Friday, December 2, 2016

Bramante's Tempietto, Rome

On vacation last month my number one destination whilst in Rome was a pilgrimage to one of the most fascinating and influential buildings known to architects; Bramante's Tempietto.
Overlooking Rome from high upon the Janiculum hill, San Pietro in Montorio is a 15th century church supposedly built on the site where Saint Peter was crucified (which replaced an earlier 9th century structure).  Works by Michelangelo, Vasari, Raphael, and Bramante originally decorated its' halls; a veritable who's who of the Renaissance.
I can tell you it was a pilgrimage as the walk up this hill is brutal; bring your climbing gear! But the reward at the end of the slog is one of the masterpieces of the High Renaissance which would inspire architects for centuries to come including Palladio who included it in his Quattro Libri (and don't miss the astonishing views of Rome!).
Once inside the museum (The Spanish Royal Academy) one weaves through cloisters and exhibition spaces to come to the small temple, hence named the Tempietto.
Designed by architect and true Renaissance man Donato Bramante in 1502, the Tempietto was based on earlier Christian churches and ancient Roman temples creating one TINY perfect jewel box of symmetry.
The temple is located in the center of a small cloister which Bramante originally intended to fill with a covered colonnade, which would have obstructed the view of the building. Probably why it was never built although no one knows for sure.
One gets a perfectly framed view of the front face of the Tempietto from the exterior gates (first picture) which faces Rome. Even if the museum is closed you can still at least see the exterior of the Tempietto!
I've been fascinated by this small, perfect structure since college when I first studied the building in both architectural and art history courses. Small buildings give one the opportunity to craft truly perfect buildings. Not only will the entire design be visible in one glance (talk about instant gratification) the budget also tends to be smaller and probably more achievable!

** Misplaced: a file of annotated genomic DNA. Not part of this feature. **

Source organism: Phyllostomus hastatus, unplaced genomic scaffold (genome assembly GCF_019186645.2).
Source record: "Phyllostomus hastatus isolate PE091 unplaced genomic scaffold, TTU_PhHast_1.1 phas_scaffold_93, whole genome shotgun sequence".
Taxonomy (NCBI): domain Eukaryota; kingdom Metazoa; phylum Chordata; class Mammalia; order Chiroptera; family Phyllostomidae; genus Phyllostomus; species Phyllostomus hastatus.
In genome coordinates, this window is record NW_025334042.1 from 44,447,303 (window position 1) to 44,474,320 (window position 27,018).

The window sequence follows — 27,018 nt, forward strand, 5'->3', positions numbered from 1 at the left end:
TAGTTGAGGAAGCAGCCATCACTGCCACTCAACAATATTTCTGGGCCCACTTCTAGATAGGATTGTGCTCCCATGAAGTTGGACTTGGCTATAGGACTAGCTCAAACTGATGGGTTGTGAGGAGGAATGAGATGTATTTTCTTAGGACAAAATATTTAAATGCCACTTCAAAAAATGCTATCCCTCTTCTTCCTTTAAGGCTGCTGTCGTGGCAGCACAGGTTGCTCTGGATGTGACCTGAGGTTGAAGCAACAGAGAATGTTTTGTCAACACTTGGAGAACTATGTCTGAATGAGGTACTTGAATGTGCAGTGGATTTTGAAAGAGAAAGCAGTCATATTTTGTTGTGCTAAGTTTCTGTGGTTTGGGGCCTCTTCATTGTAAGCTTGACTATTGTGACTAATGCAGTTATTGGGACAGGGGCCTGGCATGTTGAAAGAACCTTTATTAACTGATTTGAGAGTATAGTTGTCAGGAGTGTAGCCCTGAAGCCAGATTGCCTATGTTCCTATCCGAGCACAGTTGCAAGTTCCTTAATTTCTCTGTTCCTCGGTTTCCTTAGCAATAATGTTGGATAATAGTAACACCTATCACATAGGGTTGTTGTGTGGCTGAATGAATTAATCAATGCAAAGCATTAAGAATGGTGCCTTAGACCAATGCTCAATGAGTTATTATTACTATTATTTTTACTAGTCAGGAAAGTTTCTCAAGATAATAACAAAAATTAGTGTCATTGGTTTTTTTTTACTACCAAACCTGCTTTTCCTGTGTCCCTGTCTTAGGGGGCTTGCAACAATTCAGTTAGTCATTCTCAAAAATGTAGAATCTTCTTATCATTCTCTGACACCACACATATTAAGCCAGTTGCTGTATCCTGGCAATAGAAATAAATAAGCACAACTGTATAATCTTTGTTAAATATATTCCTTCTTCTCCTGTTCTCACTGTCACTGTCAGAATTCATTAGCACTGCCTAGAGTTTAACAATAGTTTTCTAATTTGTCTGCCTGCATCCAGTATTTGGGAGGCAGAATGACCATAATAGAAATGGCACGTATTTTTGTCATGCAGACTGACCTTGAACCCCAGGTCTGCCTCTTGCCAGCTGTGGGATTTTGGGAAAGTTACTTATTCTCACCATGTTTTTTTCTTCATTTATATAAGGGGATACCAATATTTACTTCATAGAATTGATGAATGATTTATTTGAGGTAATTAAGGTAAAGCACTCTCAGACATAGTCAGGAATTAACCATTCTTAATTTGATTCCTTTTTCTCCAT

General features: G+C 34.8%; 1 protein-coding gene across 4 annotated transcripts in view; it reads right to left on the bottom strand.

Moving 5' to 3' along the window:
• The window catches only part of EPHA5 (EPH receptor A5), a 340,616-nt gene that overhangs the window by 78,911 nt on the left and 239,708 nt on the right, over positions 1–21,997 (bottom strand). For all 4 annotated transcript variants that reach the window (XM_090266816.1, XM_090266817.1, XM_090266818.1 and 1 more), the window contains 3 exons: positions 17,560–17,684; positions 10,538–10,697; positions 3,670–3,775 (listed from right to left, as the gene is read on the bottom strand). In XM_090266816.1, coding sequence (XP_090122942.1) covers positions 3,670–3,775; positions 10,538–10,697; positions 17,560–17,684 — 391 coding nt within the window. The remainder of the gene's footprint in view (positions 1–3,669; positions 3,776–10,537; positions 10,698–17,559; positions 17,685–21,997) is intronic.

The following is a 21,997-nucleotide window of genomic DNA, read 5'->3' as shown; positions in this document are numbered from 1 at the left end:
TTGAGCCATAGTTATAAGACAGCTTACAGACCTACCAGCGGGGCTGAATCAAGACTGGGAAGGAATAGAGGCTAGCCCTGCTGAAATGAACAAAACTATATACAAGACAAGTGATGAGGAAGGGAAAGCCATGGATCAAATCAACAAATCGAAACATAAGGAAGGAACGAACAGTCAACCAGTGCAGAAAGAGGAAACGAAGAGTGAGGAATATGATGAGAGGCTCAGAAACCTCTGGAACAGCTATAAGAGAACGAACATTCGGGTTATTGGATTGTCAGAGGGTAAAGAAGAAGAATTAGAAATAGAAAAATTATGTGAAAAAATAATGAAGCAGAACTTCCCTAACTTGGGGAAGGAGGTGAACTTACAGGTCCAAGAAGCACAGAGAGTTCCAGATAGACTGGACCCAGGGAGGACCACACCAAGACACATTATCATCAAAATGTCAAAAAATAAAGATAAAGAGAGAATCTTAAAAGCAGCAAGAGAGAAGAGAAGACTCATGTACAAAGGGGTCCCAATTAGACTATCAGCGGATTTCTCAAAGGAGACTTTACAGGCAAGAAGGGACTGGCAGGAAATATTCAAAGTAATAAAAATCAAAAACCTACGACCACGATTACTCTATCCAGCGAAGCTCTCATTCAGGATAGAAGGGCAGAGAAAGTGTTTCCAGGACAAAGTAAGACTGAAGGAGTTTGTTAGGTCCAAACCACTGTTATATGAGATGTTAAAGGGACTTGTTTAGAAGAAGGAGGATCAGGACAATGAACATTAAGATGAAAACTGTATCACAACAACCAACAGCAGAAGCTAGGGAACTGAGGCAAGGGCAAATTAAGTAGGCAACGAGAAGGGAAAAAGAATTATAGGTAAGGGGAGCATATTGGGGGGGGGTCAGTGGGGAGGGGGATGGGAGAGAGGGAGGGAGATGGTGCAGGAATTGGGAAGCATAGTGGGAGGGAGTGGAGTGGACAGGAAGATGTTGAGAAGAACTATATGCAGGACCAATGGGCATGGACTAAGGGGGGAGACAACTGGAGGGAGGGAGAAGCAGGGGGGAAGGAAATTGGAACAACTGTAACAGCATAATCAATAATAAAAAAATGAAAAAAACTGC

The rear is what one first experiences upon entering the cloister, or courtyard.
The colonnade surrounding the temple is only a few feet wide and built with perfect proportions of elongated Doric columns (my favorite order!) taking your eye up to God.
 But lets go inside the main floor.
The interior is just under 15 feet round with the top of the dome being double that amount above you providing perfect proportion.
The ceiling of the dome is decorated with gilt stars on a blue background. The ribs become more slender towards the center to fool your eye into thinking it is higher than it actually is. 
As sophisticated as this structure is on every level, it still is an early 16th century building, attested to by the simple wood doors exiting to either side below elaborate shell niches.
Contrast this structure with other buildings from the early 16th century and you can see how it was so influential.
 Niches on either side of the altar hold statues depicting St Peter.
Don't miss the lovely ancient hand blown glass windows at ground level and stained glass at the mezzanine level above.
The extraordinary marble mosaic floor contains an open grill through which you can see the tomb chamber below.
 Around the back where we first entered are exterior stairs which lead you down to the crypt level.
 The ornate plaster (or perhaps stonework?) on the ceiling is beautiful and highly elaborate.
This room is kept gated but can be viewed from the base of the stairs. The hole in the enter of the ceiling is the same grate in the floor of the temple above.
If you ever find yourself in Rome I highly encourage a trip up the Juniculum hill to view Bramante's masterpiece the Tempietto or at least the city views.  Also be sure to check out the interior of the church which is filled with a treasure trove of Renaissance art.
See plenty of drawings and read more about the Tempietto HERE at Great Buildings Online.
Learn more about Renaissance proportioning at the Tempietto HERE.

2 comments:

Stephilius said...

Just wonderful! : )

deana sidney said...

I know this building well -- I am a sucker for round and octagonal rooms and buildings... something about the shape is terribly appealing. Great fun to visit them in person -- must have been great trip. I haven't been there in CENTURIES!!